Three-dimensional marker tracking system

I developed this system as part of my Master's thesis at the University of Stellenbosch. The system tracks markers by using two video cameras for stereo imaging. The marker itself can be any white, spherical object.

This project included the design and building of two video cameras and framegrabber cards for a PC. Software was written to recognize markers and to calculate there 3D positions. The software was written mainly in C and assembly language. Besides noise on the camera images, the implementation of this system was successful. The accuracy of the system is 2mm if the distance between the cameras and markers is 2m. The maximum samplingrate of the system was 21.4 frames per second if a 150MHz Pentium Pro PC was used.

The following documents explains some aspects of the system in more detail:

Marker recognition explains the marker recognition algorithm.
Calibration explains the calibration algorithm as well as how 3D coordinates are determined from two camera images.
Below is a screenshot of the Tracker program:

The screen is basically divided into two vertical sections. The top section has three image windows, while the bottom half is used for all specific function dialog windows. Each of the three windows has buttons at there top which are used to select what appears in that image window. In the screenshot the left and right camera images of the calibration frame are displayed in the two left windows. The right window contains a zoomed image of the marker in the rectangle on the right-hand camera images. The zoom window can also be using during tracking to show the image of the marker being tracked. This is useful for debugging purposes.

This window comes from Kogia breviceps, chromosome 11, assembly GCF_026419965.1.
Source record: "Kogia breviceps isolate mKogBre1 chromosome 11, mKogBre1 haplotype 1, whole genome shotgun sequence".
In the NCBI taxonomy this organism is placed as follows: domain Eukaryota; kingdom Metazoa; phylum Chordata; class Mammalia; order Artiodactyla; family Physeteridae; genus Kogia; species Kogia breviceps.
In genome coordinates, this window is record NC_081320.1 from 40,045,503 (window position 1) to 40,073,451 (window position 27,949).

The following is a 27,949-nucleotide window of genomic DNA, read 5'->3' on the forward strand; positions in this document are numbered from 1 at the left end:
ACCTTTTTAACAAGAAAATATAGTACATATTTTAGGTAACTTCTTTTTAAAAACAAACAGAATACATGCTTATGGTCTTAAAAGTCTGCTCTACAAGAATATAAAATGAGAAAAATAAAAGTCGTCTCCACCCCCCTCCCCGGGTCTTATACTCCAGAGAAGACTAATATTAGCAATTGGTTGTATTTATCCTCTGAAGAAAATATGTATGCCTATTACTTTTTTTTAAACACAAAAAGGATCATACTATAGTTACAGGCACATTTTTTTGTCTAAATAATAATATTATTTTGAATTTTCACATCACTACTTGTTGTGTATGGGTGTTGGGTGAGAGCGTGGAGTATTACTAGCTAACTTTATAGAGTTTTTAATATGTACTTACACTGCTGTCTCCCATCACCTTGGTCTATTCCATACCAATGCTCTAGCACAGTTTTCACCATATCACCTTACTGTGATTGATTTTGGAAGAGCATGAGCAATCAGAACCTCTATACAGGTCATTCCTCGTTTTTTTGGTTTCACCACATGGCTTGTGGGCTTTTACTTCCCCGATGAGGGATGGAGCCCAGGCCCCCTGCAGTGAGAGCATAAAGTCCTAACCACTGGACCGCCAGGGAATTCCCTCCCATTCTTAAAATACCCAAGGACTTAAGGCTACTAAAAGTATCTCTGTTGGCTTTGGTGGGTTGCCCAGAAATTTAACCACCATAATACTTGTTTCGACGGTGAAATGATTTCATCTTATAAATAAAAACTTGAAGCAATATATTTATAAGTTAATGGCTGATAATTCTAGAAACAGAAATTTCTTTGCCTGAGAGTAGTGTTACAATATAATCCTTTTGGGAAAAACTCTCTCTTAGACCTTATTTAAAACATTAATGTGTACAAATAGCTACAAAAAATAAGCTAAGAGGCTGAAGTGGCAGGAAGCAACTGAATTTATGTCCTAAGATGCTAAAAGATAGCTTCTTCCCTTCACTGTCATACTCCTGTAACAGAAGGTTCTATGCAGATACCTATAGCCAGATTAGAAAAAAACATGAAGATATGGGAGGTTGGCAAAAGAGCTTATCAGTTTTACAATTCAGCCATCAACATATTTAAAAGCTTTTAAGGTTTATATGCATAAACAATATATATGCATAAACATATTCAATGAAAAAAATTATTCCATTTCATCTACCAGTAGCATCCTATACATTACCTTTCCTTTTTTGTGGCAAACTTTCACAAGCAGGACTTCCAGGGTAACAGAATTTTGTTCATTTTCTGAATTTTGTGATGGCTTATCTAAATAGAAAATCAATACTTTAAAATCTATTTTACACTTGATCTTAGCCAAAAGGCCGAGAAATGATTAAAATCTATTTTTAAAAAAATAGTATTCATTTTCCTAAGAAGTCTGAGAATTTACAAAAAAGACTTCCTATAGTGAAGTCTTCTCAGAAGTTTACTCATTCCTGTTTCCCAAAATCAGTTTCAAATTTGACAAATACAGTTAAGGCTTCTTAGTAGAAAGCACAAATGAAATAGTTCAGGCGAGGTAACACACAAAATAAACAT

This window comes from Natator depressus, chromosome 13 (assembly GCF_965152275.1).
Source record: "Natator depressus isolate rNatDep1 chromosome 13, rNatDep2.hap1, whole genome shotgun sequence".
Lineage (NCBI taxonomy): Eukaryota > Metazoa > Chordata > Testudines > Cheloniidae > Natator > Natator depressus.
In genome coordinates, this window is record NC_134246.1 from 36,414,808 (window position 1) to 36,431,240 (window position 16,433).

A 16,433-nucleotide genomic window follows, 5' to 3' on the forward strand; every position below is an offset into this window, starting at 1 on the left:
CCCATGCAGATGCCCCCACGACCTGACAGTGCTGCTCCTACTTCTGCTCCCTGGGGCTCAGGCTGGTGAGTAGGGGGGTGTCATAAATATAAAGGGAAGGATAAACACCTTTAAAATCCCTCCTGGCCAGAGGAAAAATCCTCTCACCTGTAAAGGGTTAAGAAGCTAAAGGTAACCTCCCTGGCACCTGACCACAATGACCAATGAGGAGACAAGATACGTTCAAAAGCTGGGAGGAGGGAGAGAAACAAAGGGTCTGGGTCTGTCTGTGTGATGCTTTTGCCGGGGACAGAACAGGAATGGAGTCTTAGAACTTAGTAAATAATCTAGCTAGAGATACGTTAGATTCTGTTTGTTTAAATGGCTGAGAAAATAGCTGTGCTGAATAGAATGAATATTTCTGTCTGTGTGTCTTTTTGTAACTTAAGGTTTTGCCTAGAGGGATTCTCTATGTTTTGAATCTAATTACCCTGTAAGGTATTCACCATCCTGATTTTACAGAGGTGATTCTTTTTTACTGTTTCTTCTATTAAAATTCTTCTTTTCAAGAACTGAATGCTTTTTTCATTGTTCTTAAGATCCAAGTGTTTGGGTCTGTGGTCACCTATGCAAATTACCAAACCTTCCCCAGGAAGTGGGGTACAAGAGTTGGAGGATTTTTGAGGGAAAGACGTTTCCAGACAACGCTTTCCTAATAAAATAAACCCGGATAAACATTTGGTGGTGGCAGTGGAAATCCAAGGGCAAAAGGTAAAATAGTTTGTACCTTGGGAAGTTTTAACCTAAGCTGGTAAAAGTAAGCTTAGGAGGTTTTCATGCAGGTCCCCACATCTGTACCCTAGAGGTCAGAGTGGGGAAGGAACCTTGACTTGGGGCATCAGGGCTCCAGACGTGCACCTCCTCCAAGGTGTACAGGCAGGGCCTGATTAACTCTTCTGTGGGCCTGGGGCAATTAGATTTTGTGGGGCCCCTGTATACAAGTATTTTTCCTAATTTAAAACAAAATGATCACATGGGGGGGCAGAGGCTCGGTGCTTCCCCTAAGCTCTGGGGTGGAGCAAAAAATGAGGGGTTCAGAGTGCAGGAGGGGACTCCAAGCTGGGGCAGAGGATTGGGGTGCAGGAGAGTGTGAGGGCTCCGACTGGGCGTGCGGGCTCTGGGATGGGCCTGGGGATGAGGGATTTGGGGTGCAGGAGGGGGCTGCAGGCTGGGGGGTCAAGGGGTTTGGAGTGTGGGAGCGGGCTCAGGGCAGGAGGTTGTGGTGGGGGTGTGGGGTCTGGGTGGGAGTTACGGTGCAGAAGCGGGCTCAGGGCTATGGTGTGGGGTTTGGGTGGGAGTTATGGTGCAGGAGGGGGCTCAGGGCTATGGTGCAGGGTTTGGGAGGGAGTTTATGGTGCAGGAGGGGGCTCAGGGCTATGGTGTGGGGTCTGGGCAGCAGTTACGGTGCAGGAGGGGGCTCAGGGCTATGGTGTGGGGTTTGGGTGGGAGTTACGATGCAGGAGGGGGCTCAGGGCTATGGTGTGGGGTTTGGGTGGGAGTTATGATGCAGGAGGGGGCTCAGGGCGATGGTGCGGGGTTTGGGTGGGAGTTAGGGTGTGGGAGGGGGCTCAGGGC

Below is a screenshot of the dialog window which is used to generate a mask:

As can be seen a false color image is used to represent the mask. The yellow square around the mask is the computer generated margins.  The computer generate these margins by determining the smallest rectangle that can hold all mask points above black level. The Left, Right, Top, Bottom margin controls is used to set the maximum size of the mask, as it my sometime happen that there are some stray points which are above black level, but which is not part of the mask.

The Black clip level is the minimum pixel intensity which is considered as non-black. If any pixel's intensity is equal to or below this value, its intensity is set to 0, which is black.

The Quantisize control is used to set the quantisization steps. The image intensities in this system can be from 0 to 63 for bright white.  By increasing the quantisization steps, the number of possible quantisization levels is decreased.

The Filter control is used to filter the mask image a little bit. It can have a value of 0 for no filtering, or 100 for maximum filtering.

The Symmetry toggle button, if activated, makes the mask symmetrical.

Below is a screenshot of the tracker program while calibration is performed.

This is a screenshot of the tracker program while a marker is tracked.


 

Test Results:

For testing purposes a marble, spray-painted white, was glued to the corner of a disc. A stepper motor, which was controlled using a PC, was used to turn the disc. Below is a photo of the test setup. This photo was captured using the left video camera.

The software was instructed to find the marker, after which the stepper motor was activated and the software tracked to moving marker. The following results were obtained: The first graph displays the X, Y and Z axis versus time. As the marker moved in the X and Y plane, the Z-axis graph has a smaller scale than the other two. What can be seen clearly on the Z-axis graph is the increase in noise as the speed of the marker movement increases. One of the reasons for this noise increase is that a fast moving marker will no longer be round in shape as the image may be blurred.

The graph below shows the XY plot of the movement. Here the circular path of the marker can be clearly seen.


 
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